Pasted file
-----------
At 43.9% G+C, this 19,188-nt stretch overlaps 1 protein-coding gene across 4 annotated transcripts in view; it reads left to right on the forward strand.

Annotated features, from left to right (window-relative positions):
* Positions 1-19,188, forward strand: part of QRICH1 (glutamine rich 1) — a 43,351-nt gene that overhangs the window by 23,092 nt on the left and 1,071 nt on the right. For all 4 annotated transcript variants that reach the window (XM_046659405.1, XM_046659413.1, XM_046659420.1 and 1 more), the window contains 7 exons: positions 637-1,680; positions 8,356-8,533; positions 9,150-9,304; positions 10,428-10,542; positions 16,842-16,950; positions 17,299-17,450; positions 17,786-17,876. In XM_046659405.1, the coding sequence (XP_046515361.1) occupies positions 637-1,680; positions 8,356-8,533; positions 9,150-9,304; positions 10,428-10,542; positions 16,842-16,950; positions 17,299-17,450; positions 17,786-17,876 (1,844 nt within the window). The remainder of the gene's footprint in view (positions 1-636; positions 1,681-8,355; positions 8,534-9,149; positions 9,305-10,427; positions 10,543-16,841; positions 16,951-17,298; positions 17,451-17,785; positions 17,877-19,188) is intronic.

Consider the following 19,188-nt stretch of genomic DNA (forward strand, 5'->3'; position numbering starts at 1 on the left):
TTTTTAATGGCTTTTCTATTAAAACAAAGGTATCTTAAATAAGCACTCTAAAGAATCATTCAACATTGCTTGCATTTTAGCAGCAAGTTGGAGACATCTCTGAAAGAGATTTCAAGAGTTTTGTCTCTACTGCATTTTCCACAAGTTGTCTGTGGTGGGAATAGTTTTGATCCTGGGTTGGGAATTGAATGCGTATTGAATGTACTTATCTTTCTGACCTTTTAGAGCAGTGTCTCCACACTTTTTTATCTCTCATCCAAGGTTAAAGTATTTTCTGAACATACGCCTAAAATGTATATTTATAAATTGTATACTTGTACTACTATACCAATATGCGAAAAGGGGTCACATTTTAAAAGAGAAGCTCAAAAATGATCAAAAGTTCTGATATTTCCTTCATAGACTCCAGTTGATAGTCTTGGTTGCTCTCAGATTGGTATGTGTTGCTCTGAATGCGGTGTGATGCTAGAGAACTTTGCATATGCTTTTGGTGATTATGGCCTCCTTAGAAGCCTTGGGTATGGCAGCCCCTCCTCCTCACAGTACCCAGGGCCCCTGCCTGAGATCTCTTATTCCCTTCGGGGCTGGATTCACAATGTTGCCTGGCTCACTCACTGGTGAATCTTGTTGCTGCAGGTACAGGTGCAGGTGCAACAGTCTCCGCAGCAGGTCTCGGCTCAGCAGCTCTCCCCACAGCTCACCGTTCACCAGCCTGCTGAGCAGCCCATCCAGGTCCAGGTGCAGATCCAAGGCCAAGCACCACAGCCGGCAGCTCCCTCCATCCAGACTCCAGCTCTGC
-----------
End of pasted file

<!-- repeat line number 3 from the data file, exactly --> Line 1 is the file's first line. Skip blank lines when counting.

* Positions 1-19,188, forward strand: part of QRICH1 (glutamine rich 1) — a 43,351-nt gene that overhangs the window by 23,092 nt on the left and 1,071 nt on the right. For all 4 annotated transcript variants that reach the window (XM_046659405.1, XM_046659413.1, XM_046659420.1 and 1 more), the window contains 7 exons: positions 637-1,680; positions 8,356-8,533; positions 9,150-9,304; positions 10,428-10,542; positions 16,842-16,950; positions 17,299-17,450; positions 17,786-17,876. In XM_046659405.1, the coding sequence (XP_046515361.1) occupies positions 637-1,680; positions 8,356-8,533; positions 9,150-9,304; positions 10,428-10,542; positions 16,842-16,950; positions 17,299-17,450; positions 17,786-17,876 (1,844 nt within the window). The remainder of the gene's footprint in view (positions 1-636; positions 1,681-8,355; positions 8,534-9,149; positions 9,305-10,427; positions 10,543-16,841; positions 16,951-17,298; positions 17,451-17,785; positions 17,877-19,188) is intronic.